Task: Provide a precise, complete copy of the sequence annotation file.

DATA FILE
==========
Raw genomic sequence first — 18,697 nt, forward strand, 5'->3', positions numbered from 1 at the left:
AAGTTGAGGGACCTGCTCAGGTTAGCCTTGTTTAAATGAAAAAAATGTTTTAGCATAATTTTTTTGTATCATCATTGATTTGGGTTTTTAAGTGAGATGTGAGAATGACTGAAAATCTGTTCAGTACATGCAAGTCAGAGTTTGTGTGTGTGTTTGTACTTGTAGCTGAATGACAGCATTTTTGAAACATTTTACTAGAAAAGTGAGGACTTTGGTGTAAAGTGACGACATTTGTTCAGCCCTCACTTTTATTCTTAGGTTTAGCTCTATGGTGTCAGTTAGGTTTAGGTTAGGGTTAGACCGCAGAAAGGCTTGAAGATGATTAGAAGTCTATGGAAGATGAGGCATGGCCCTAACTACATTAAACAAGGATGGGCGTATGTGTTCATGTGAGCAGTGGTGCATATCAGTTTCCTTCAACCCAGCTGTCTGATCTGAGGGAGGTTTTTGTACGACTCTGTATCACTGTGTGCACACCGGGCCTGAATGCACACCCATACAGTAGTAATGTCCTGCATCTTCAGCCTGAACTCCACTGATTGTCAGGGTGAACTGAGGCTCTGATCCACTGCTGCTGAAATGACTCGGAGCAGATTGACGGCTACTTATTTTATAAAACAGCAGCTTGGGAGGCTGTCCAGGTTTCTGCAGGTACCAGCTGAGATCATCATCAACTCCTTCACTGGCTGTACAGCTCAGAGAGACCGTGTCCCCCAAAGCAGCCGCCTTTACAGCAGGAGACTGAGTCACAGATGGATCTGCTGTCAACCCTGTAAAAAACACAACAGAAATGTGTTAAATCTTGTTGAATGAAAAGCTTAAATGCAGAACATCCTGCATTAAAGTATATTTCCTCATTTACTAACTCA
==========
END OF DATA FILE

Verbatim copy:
Raw genomic sequence first — 18,697 nt, forward strand, 5'->3', positions numbered from 1 at the left:
AAGTTGAGGGACCTGCTCAGGTTAGCCTTGTTTAAATGAAAAAAATGTTTTAGCATAATTTTTTTGTATCATCATTGATTTGGGTTTTTAAGTGAGATGTGAGAATGACTGAAAATCTGTTCAGTACATGCAAGTCAGAGTTTGTGTGTGTGTTTGTACTTGTAGCTGAATGACAGCATTTTTGAAACATTTTACTAGAAAAGTGAGGACTTTGGTGTAAAGTGACGACATTTGTTCAGCCCTCACTTTTATTCTTAGGTTTAGCTCTATGGTGTCAGTTAGGTTTAGGTTAGGGTTAGACCGCAGAAAGGCTTGAAGATGATTAGAAGTCTATGGAAGATGAGGCATGGCCCTAACTACATTAAACAAGGATGGGCGTATGTGTTCATGTGAGCAGTGGTGCATATCAGTTTCCTTCAACCCAGCTGTCTGATCTGAGGGAGGTTTTTGTACGACTCTGTATCACTGTGTGCACACCGGGCCTGAATGCACACCCATACAGTAGTAATGTCCTGCATCTTCAGCCTGAACTCCACTGATTGTCAGGGTGAACTGAGGCTCTGATCCACTGCTGCTGAAATGACTCGGAGCAGATTGACGGCTACTTATTTTATAAAACAGCAGCTTGGGAGGCTGTCCAGGTTTCTGCAGGTACCAGCTGAGATCATCATCAACTCCTTCACTGGCTGTACAGCTCAGAGAGACCGTGTCCCCCAAAGCAGCCGCCTTTACAGCAGGAGACTGAGTCACAGATGGATCTGCTGTCAACCCTGTAAAAAACACAACAGAAATGTGTTAAATCTTGTTGAATGAAAAGCTTAAATGCAGAACATCCTGCATTAAAGTATATTTCCTCATTTACTAACTCA